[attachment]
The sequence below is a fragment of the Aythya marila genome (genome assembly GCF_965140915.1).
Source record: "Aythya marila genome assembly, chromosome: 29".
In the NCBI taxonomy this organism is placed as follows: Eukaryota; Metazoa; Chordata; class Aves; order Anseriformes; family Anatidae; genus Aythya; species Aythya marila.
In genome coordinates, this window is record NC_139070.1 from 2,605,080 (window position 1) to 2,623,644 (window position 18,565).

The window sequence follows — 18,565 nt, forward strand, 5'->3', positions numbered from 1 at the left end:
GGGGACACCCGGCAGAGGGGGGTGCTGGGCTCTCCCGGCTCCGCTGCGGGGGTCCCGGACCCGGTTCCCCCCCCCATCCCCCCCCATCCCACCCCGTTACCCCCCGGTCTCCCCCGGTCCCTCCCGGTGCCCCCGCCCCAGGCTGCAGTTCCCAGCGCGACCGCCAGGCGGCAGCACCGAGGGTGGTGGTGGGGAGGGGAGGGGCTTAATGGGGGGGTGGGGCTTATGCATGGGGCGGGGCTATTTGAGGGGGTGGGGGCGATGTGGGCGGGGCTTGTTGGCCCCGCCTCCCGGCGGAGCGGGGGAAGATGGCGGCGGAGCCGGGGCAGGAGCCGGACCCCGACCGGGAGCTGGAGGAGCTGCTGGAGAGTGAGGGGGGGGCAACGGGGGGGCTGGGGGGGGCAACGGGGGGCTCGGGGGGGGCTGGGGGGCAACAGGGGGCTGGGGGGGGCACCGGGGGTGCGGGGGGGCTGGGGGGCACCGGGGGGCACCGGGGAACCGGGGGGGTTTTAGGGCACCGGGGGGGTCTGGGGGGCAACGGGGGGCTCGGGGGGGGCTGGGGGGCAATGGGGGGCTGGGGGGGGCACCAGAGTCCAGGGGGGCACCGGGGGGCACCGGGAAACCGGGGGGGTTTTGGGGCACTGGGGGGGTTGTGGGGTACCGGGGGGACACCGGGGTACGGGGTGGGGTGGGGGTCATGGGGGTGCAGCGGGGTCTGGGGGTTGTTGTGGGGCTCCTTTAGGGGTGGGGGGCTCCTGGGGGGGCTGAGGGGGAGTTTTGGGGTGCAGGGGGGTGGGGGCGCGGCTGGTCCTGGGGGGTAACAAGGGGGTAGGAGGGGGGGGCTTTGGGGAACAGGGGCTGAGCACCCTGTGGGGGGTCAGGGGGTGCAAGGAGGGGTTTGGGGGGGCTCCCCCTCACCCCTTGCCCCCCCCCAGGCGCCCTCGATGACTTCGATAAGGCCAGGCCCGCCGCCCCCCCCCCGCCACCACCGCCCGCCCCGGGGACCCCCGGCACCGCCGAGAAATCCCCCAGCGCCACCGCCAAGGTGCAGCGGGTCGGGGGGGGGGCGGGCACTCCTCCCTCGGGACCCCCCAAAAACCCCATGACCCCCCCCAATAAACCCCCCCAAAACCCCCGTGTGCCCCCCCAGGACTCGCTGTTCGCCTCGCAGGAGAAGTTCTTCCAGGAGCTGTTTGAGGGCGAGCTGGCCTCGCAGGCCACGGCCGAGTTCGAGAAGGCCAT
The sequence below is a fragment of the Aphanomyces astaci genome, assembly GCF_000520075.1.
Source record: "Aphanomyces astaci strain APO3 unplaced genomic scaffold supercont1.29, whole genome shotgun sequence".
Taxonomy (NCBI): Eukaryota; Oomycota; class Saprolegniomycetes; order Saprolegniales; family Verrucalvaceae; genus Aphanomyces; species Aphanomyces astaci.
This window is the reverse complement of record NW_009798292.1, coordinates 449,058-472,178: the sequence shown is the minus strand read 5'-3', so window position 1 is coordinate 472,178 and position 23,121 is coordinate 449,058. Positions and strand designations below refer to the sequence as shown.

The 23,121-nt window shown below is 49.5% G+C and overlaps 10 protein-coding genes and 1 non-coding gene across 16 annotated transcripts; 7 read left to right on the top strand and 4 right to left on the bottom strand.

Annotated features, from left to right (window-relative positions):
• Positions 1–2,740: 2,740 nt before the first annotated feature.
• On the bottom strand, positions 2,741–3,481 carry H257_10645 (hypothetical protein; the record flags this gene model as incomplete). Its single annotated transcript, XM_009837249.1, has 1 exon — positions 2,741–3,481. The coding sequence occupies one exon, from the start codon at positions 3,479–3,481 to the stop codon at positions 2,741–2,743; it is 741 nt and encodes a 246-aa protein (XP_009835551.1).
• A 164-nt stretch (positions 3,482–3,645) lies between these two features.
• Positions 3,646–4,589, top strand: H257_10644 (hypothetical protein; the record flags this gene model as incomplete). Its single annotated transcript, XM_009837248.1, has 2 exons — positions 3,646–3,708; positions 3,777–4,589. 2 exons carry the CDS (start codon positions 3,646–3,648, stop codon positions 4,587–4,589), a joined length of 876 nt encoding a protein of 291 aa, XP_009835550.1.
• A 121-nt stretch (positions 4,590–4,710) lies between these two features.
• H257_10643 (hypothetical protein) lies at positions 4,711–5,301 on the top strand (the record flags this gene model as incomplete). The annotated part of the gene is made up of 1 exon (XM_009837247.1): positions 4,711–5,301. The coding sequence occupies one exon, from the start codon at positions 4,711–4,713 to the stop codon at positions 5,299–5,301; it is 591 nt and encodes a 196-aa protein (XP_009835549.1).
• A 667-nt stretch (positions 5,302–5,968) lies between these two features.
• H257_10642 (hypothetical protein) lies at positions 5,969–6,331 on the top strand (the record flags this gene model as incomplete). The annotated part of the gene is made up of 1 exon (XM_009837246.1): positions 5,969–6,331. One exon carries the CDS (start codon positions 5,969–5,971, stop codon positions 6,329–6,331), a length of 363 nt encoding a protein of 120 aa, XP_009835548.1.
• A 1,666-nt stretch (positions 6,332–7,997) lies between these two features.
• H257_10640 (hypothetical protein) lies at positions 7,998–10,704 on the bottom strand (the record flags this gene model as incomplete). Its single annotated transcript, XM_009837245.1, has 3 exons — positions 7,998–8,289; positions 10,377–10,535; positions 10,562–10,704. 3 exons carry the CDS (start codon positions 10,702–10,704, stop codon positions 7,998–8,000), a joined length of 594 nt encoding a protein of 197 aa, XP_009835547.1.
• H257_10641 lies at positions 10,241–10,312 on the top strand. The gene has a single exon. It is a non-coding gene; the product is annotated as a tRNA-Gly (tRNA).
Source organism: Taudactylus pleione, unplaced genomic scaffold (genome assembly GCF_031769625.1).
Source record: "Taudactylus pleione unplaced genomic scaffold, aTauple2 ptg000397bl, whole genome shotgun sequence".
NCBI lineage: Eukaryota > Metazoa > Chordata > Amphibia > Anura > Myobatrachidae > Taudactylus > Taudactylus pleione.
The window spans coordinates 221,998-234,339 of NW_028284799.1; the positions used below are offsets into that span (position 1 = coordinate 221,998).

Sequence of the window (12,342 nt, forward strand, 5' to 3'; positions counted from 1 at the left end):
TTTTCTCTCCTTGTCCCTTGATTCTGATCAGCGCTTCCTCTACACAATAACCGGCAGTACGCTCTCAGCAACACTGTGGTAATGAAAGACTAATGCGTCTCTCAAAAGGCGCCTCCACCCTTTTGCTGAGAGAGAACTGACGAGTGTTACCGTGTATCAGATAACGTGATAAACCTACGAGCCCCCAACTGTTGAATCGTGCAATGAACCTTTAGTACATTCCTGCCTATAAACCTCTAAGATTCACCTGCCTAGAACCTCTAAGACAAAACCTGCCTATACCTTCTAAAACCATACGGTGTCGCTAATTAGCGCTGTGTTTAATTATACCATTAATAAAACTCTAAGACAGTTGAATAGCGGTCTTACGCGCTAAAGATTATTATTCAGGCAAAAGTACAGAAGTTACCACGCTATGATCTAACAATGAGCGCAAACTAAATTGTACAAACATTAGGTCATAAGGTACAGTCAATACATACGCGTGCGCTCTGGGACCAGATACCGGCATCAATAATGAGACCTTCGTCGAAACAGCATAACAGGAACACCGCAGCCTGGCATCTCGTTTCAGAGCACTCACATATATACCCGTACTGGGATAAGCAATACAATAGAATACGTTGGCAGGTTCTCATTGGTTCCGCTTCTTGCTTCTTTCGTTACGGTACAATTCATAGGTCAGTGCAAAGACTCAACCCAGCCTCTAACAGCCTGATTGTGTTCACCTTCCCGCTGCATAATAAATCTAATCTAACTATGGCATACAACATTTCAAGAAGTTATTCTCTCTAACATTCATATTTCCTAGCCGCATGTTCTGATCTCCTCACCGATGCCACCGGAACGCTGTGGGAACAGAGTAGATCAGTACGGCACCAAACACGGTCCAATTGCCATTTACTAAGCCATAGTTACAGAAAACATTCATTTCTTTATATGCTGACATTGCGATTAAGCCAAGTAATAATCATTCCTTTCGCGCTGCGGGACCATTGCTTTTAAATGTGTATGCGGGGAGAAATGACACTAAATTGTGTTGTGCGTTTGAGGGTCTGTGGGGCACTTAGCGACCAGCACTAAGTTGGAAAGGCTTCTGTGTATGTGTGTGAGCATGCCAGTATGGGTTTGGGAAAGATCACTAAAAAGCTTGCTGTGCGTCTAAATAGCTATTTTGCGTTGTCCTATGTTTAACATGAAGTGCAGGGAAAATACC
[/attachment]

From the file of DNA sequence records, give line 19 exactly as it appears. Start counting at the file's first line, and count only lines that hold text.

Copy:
• A 667-nt stretch (positions 5,302–5,968) lies between these two features.